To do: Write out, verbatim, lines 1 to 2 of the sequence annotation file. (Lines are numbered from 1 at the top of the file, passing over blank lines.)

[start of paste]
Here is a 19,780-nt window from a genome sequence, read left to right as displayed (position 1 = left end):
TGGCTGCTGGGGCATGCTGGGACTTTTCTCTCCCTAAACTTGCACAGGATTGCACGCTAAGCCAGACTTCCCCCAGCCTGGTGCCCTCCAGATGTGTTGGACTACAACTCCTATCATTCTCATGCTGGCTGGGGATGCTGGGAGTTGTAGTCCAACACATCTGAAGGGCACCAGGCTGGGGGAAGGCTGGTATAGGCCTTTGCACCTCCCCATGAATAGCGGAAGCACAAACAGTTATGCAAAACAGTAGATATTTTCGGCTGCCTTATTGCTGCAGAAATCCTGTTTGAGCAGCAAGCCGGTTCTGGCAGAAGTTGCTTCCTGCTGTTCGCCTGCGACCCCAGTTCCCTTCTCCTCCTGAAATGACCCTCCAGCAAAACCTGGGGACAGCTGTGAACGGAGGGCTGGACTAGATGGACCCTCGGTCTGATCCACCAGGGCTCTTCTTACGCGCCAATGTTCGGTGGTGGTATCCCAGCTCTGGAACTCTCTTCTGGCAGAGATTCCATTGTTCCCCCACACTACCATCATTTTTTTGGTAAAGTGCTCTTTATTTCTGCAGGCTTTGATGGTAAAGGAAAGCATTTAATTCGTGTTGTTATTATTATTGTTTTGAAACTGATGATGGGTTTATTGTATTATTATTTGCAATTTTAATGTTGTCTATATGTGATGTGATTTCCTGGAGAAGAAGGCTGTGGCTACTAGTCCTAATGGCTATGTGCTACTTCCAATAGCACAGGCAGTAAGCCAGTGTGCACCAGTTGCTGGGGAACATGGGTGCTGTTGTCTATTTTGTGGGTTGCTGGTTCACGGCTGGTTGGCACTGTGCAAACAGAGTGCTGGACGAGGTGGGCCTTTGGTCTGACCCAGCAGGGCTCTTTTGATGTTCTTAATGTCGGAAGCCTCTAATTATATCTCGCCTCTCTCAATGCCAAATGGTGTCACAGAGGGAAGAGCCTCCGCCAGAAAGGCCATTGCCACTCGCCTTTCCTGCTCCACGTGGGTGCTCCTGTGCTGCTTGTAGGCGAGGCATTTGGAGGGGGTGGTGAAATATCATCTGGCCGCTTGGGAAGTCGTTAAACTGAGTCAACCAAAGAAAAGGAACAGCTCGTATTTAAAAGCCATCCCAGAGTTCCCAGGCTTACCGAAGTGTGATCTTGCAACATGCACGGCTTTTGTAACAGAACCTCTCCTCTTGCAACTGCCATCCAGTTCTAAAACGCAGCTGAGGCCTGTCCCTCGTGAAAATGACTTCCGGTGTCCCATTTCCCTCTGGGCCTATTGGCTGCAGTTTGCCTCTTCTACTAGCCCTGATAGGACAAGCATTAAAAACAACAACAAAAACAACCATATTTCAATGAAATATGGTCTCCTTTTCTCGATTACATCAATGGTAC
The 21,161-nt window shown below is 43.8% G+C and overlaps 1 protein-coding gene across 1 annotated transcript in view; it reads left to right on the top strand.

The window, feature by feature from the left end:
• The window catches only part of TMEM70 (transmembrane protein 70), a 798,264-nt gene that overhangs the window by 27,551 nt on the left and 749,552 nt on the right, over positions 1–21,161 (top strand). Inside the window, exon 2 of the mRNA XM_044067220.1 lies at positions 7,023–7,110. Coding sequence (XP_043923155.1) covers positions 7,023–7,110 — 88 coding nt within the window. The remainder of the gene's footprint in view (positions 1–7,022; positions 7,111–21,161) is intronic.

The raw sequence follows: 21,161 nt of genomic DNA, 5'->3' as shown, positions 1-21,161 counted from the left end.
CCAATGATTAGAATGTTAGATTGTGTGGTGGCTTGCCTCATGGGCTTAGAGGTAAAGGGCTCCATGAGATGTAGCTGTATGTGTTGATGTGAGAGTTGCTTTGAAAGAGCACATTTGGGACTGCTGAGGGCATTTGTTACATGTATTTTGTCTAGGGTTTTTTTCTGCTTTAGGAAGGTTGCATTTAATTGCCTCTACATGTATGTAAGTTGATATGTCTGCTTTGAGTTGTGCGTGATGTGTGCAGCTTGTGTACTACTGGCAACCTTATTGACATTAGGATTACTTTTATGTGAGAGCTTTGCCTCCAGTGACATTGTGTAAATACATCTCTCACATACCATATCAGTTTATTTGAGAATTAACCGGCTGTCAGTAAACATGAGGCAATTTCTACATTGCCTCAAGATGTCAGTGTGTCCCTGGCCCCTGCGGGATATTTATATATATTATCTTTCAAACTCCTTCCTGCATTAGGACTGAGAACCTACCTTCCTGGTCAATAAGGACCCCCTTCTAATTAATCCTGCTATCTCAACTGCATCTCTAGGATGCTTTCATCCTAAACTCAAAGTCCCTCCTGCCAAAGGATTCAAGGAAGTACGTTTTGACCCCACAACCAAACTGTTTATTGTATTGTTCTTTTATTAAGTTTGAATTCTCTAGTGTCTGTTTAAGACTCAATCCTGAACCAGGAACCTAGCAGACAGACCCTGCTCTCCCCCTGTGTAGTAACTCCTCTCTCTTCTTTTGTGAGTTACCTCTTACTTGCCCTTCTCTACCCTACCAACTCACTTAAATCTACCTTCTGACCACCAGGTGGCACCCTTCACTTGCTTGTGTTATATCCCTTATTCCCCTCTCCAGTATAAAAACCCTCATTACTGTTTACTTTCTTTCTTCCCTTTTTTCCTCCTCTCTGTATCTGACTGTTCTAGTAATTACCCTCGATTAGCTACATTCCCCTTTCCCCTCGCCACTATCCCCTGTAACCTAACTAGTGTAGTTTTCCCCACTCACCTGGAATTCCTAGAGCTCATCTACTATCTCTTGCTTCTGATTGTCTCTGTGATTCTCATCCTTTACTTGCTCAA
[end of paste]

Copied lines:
Here is a 19,780-nt window from a genome sequence, read left to right as displayed (position 1 = left end):
TGGCTGCTGGGGCATGCTGGGACTTTTCTCTCCCTAAACTTGCACAGGATTGCACGCTAAGCCAGACTTCCCCCAGCCTGGTGCCCTCCAGATGTGTTGGACTACAACTCCTATCATTCTCATGCTGGCTGGGGATGCTGGGAGTTGTAGTCCAACACATCTGAAGGGCACCAGGCTGGGGGAAGGCTGGTATAGGCCTTTGCACCTCCCCATGAATAGCGGAAGCACAAACAGTTATGCAAAACAGTAGATATTTTCGGCTGCCTTATTGCTGCAGAAATCCTGTTTGAGCAGCAAGCCGGTTCTGGCAGAAGTTGCTTCCTGCTGTTCGCCTGCGACCCCAGTTCCCTTCTCCTCCTGAAATGACCCTCCAGCAAAACCTGGGGACAGCTGTGAACGGAGGGCTGGACTAGATGGACCCTCGGTCTGATCCACCAGGGCTCTTCTTACGCGCCAATGTTCGGTGGTGGTATCCCAGCTCTGGAACTCTCTTCTGGCAGAGATTCCATTGTTCCCCCACACTACCATCATTTTTTTGGTAAAGTGCTCTTTATTTCTGCAGGCTTTGATGGTAAAGGAAAGCATTTAATTCGTGTTGTTATTATTATTGTTTTGAAACTGATGATGGGTTTATTGTATTATTATTTGCAATTTTAATGTTGTCTATATGTGATGTGATTTCCTGGAGAAGAAGGCTGTGGCTACTAGTCCTAATGGCTATGTGCTACTTCCAATAGCACAGGCAGTAAGCCAGTGTGCACCAGTTGCTGGGGAACATGGGTGCTGTTGTCTATTTTGTGGGTTGCTGGTTCACGGCTGGTTGGCACTGTGCAAACAGAGTGCTGGACGAGGTGGGCCTTTGGTCTGACCCAGCAGGGCTCTTTTGATGTTCTTAATGTCGGAAGCCTCTAATTATATCTCGCCTCTCTCAATGCCAAATGGTGTCACAGAGGGAAGAGCCTCCGCCAGAAAGGCCATTGCCACTCGCCTTTCCTGCTCCACGTGGGTGCTCCTGTGCTGCTTGTAGGCGAGGCATTTGGAGGGGGTGGTGAAATATCATCTGGCCGCTTGGGAAGTCGTTAAACTGAGTCAACCAAAGAAAAGGAACAGCTCGTATTTAAAAGCCATCCCAGAGTTCCCAGGCTTACCGAAGTGTGATCTTGCAACATGCACGGCTTTTGTAACAGAACCTCTCCTCTTGCAACTGCCATCCAGTTCTAAAACGCAGCTGAGGCCTGTCCCTCGTGAAAATGACTTCCGGTGTCCCATTTCCCTCTGGGCCTATTGGCTGCAGTTTGCCTCTTCTACTAGCCCTGATAGGACAAGCATTAAAAACAACAACAAAAACAACCATATTTCAATGAAATATGGTCTCCTTTTCTCGATTACATCAATGGTAC